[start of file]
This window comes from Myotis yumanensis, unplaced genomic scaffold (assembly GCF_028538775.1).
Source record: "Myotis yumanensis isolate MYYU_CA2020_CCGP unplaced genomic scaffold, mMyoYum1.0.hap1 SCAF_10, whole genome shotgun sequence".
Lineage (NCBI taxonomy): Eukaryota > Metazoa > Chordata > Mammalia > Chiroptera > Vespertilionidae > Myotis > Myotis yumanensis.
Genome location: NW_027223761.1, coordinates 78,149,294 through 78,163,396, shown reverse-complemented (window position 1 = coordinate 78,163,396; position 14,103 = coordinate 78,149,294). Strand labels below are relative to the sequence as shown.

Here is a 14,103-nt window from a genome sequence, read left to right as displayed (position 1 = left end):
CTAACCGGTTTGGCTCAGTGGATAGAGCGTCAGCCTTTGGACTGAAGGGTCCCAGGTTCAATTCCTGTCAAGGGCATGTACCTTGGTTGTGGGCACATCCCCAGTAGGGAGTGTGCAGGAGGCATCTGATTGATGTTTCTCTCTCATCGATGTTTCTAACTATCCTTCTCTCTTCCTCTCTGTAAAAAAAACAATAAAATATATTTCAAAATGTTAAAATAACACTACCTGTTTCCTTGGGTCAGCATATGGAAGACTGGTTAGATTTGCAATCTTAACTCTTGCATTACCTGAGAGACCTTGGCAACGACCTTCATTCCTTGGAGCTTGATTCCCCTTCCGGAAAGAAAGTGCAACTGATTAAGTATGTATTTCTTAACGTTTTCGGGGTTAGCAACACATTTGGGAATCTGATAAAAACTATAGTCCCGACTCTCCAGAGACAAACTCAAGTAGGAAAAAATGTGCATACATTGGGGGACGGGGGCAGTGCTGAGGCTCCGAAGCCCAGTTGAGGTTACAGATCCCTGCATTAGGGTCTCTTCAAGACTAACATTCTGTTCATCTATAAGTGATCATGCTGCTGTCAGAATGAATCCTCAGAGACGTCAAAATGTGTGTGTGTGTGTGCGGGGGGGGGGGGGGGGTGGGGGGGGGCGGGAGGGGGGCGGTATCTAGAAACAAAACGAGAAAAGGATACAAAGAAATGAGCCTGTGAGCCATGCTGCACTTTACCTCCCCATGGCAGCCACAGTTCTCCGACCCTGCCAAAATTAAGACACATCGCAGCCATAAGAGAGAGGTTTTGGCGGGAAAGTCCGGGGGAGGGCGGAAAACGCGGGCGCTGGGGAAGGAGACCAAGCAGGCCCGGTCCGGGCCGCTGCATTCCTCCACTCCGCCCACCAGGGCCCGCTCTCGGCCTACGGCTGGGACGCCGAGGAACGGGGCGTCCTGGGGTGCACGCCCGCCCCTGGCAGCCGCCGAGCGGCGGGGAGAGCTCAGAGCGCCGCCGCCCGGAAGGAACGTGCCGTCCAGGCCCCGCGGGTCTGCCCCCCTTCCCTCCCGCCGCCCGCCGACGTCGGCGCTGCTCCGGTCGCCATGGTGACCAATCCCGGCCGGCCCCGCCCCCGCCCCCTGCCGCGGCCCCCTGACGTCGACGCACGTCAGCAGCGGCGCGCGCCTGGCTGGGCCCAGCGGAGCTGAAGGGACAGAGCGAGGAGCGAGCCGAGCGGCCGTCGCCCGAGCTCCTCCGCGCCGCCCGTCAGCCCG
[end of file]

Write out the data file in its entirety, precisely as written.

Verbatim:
This window comes from Myotis yumanensis, unplaced genomic scaffold (assembly GCF_028538775.1).
Source record: "Myotis yumanensis isolate MYYU_CA2020_CCGP unplaced genomic scaffold, mMyoYum1.0.hap1 SCAF_10, whole genome shotgun sequence".
Lineage (NCBI taxonomy): Eukaryota > Metazoa > Chordata > Mammalia > Chiroptera > Vespertilionidae > Myotis > Myotis yumanensis.
Genome location: NW_027223761.1, coordinates 78,149,294 through 78,163,396, shown reverse-complemented (window position 1 = coordinate 78,163,396; position 14,103 = coordinate 78,149,294). Strand labels below are relative to the sequence as shown.

Here is a 14,103-nt window from a genome sequence, read left to right as displayed (position 1 = left end):
CTAACCGGTTTGGCTCAGTGGATAGAGCGTCAGCCTTTGGACTGAAGGGTCCCAGGTTCAATTCCTGTCAAGGGCATGTACCTTGGTTGTGGGCACATCCCCAGTAGGGAGTGTGCAGGAGGCATCTGATTGATGTTTCTCTCTCATCGATGTTTCTAACTATCCTTCTCTCTTCCTCTCTGTAAAAAAAACAATAAAATATATTTCAAAATGTTAAAATAACACTACCTGTTTCCTTGGGTCAGCATATGGAAGACTGGTTAGATTTGCAATCTTAACTCTTGCATTACCTGAGAGACCTTGGCAACGACCTTCATTCCTTGGAGCTTGATTCCCCTTCCGGAAAGAAAGTGCAACTGATTAAGTATGTATTTCTTAACGTTTTCGGGGTTAGCAACACATTTGGGAATCTGATAAAAACTATAGTCCCGACTCTCCAGAGACAAACTCAAGTAGGAAAAAATGTGCATACATTGGGGGACGGGGGCAGTGCTGAGGCTCCGAAGCCCAGTTGAGGTTACAGATCCCTGCATTAGGGTCTCTTCAAGACTAACATTCTGTTCATCTATAAGTGATCATGCTGCTGTCAGAATGAATCCTCAGAGACGTCAAAATGTGTGTGTGTGTGTGCGGGGGGGGGGGGGGGGTGGGGGGGGGCGGGAGGGGGGCGGTATCTAGAAACAAAACGAGAAAAGGATACAAAGAAATGAGCCTGTGAGCCATGCTGCACTTTACCTCCCCATGGCAGCCACAGTTCTCCGACCCTGCCAAAATTAAGACACATCGCAGCCATAAGAGAGAGGTTTTGGCGGGAAAGTCCGGGGGAGGGCGGAAAACGCGGGCGCTGGGGAAGGAGACCAAGCAGGCCCGGTCCGGGCCGCTGCATTCCTCCACTCCGCCCACCAGGGCCCGCTCTCGGCCTACGGCTGGGACGCCGAGGAACGGGGCGTCCTGGGGTGCACGCCCGCCCCTGGCAGCCGCCGAGCGGCGGGGAGAGCTCAGAGCGCCGCCGCCCGGAAGGAACGTGCCGTCCAGGCCCCGCGGGTCTGCCCCCCTTCCCTCCCGCCGCCCGCCGACGTCGGCGCTGCTCCGGTCGCCATGGTGACCAATCCCGGCCGGCCCCGCCCCCGCCCCCTGCCGCGGCCCCCTGACGTCGACGCACGTCAGCAGCGGCGCGCGCCTGGCTGGGCCCAGCGGAGCTGAAGGGACAGAGCGAGGAGCGAGCCGAGCGGCCGTCGCCCGAGCTCCTCCGCGCCGCCCGTCAGCCCG